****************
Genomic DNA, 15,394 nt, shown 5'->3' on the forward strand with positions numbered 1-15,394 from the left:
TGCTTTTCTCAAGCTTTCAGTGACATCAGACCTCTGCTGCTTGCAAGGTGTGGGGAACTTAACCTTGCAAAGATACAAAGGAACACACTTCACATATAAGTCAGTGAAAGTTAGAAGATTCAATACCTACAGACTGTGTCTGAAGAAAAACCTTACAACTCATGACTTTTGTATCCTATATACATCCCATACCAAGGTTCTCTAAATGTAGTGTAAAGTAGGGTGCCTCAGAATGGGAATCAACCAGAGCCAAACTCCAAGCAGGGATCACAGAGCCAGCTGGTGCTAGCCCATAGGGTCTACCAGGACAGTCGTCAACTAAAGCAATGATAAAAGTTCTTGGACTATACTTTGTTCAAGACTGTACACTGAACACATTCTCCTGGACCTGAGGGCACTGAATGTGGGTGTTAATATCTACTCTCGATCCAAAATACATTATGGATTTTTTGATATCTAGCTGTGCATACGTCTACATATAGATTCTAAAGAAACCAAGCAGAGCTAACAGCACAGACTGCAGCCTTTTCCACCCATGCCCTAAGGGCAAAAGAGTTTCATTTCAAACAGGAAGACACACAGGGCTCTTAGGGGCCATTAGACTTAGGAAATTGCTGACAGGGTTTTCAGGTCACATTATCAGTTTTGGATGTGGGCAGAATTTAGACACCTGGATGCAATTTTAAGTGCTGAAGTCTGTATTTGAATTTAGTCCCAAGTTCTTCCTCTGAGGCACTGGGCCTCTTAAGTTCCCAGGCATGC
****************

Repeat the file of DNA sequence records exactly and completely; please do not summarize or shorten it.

Genomic DNA, 15,394 nt, shown 5'->3' on the forward strand with positions numbered 1-15,394 from the left:
TGCTTTTCTCAAGCTTTCAGTGACATCAGACCTCTGCTGCTTGCAAGGTGTGGGGAACTTAACCTTGCAAAGATACAAAGGAACACACTTCACATATAAGTCAGTGAAAGTTAGAAGATTCAATACCTACAGACTGTGTCTGAAGAAAAACCTTACAACTCATGACTTTTGTATCCTATATACATCCCATACCAAGGTTCTCTAAATGTAGTGTAAAGTAGGGTGCCTCAGAATGGGAATCAACCAGAGCCAAACTCCAAGCAGGGATCACAGAGCCAGCTGGTGCTAGCCCATAGGGTCTACCAGGACAGTCGTCAACTAAAGCAATGATAAAAGTTCTTGGACTATACTTTGTTCAAGACTGTACACTGAACACATTCTCCTGGACCTGAGGGCACTGAATGTGGGTGTTAATATCTACTCTCGATCCAAAATACATTATGGATTTTTTGATATCTAGCTGTGCATACGTCTACATATAGATTCTAAAGAAACCAAGCAGAGCTAACAGCACAGACTGCAGCCTTTTCCACCCATGCCCTAAGGGCAAAAGAGTTTCATTTCAAACAGGAAGACACACAGGGCTCTTAGGGGCCATTAGACTTAGGAAATTGCTGACAGGGTTTTCAGGTCACATTATCAGTTTTGGATGTGGGCAGAATTTAGACACCTGGATGCAATTTTAAGTGCTGAAGTCTGTATTTGAATTTAGTCCCAAGTTCTTCCTCTGAGGCACTGGGCCTCTTAAGTTCCCAGGCATGC